Separation is only the first part of chromatography. In Tswett's original experiment, he could see where the various compounds were by color. Most chemicals are colorless, however, so there must be a detector to notice when compounds elute.

Figure 3: a flame ionization detector or FID (usually used with systems that have an inert gas as the mobile phase.) A: analyte enters the FID as it elutes from the chromatography system. B, C, and D: analyte heated and mixed with hydrogen and oxygen. E and F: analyte burns in a flame and the ions are pushed forward. G: collector plates detect ions. H: signal transmitted to electronics. I: exhaust port for flame products.
flame ionization detector

While there are various types of detectors, their output is usually a chart with peaks corresponding to the various compounds (a chromatogram). The amount of time any given analyte stays on the column is its retention time and the area under its peak is proportional to its concentration, so the chemist can figure out how much of one analyte is present relative to the other compounds.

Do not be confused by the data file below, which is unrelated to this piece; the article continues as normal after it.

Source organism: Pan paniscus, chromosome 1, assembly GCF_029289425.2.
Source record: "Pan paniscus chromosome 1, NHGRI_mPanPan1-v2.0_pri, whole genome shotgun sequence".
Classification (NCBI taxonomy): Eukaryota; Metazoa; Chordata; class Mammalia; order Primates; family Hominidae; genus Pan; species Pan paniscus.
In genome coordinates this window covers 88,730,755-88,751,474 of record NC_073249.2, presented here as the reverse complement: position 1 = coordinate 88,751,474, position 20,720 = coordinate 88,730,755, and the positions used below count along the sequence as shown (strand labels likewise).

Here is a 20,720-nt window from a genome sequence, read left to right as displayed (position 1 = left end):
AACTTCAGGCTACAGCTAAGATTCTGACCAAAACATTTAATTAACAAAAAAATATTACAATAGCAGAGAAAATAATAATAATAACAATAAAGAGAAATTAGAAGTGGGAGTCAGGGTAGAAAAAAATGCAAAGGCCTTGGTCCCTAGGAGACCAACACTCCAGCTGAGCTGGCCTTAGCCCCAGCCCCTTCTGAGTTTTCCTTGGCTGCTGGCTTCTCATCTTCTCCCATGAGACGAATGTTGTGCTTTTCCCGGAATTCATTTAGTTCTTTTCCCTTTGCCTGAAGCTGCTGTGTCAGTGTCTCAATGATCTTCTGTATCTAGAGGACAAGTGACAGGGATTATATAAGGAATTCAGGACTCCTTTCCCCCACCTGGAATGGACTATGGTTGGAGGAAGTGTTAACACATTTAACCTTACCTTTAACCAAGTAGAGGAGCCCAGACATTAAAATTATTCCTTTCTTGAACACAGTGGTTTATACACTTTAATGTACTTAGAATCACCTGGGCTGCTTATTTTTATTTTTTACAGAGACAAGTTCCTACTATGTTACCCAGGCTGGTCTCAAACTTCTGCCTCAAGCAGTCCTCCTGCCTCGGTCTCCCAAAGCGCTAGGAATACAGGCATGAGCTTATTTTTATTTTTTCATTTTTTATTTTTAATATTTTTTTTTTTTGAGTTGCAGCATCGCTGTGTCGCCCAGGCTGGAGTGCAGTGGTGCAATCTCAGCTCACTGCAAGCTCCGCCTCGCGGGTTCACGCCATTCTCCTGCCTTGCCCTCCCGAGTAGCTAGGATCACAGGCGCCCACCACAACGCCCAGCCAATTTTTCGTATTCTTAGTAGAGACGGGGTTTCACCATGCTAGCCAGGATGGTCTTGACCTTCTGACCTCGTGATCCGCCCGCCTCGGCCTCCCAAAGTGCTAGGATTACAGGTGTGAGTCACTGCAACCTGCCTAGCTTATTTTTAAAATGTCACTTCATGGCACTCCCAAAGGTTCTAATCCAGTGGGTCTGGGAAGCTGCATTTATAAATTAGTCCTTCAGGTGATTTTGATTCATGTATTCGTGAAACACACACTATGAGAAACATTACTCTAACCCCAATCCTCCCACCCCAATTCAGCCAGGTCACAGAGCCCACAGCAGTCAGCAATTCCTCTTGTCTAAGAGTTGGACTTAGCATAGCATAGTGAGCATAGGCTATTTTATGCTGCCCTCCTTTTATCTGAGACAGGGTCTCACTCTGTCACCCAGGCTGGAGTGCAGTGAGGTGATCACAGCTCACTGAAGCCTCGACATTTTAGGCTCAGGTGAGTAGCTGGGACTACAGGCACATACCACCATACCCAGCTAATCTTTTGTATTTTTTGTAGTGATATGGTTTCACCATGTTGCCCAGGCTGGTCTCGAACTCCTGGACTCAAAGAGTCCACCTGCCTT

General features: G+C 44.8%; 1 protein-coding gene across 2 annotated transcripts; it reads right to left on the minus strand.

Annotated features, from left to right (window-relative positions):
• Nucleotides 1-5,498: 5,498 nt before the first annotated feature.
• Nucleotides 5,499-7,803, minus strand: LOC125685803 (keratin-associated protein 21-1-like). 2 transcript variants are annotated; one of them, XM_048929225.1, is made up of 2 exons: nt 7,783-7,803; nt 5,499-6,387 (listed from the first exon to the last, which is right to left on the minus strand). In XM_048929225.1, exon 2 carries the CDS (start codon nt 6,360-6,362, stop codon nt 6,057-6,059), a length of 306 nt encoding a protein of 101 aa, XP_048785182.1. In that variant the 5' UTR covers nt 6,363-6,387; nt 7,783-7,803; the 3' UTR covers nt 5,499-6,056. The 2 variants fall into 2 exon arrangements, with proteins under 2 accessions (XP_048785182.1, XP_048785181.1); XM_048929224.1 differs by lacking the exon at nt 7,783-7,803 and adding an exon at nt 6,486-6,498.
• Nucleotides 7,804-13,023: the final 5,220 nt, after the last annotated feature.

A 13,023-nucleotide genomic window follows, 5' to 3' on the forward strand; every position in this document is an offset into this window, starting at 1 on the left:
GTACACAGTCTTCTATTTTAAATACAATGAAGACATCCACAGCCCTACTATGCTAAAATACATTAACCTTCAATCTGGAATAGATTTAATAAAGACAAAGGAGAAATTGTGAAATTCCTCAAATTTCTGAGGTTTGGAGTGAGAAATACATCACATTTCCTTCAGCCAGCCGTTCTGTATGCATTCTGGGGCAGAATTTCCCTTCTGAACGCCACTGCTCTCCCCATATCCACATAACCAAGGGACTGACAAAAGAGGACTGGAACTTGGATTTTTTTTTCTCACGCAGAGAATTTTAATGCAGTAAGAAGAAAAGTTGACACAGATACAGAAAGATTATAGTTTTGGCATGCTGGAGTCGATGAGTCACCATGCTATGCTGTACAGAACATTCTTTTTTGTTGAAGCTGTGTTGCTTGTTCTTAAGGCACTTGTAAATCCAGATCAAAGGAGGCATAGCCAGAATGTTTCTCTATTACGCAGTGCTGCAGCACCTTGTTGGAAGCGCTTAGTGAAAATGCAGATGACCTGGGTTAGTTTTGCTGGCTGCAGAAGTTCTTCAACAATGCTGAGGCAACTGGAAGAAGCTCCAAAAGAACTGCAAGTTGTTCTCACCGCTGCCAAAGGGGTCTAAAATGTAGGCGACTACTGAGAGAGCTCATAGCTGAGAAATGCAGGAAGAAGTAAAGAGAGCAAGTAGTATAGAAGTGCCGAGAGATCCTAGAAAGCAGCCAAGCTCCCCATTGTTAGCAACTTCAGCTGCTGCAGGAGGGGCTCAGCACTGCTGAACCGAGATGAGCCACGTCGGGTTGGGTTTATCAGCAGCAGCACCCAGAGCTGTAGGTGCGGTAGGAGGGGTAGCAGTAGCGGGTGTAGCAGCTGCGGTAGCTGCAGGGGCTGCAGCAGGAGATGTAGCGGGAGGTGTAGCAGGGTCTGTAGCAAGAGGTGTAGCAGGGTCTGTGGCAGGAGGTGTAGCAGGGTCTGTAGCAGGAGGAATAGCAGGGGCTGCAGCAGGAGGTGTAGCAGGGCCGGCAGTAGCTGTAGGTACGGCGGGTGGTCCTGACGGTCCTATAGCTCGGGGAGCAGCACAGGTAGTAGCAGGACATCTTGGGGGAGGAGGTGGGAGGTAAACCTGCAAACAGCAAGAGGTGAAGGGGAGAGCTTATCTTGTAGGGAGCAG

Figure 4: A chromatogram of a perfume sample, showing multiple fragrance components. The X-axis shows the retention time of each peak in minutes, and the Y-axis shows the response of the detector. Notice that some of the peaks overlap, which indicates an incomplete separation.
chromatography output peaks

One thing chromatography alone cannot do is identify the molecular structure of the sample compounds; it can separate them from each other and detect them, but it does not tell what they are. Other kinds of analytical work would be needed for identification.

Types of Chromatography

There are hundreds of stationary phase, mobile phase, and detector combinations in wide use throughout the chemical, medical, and biotechnology industries, but we can identify five major types.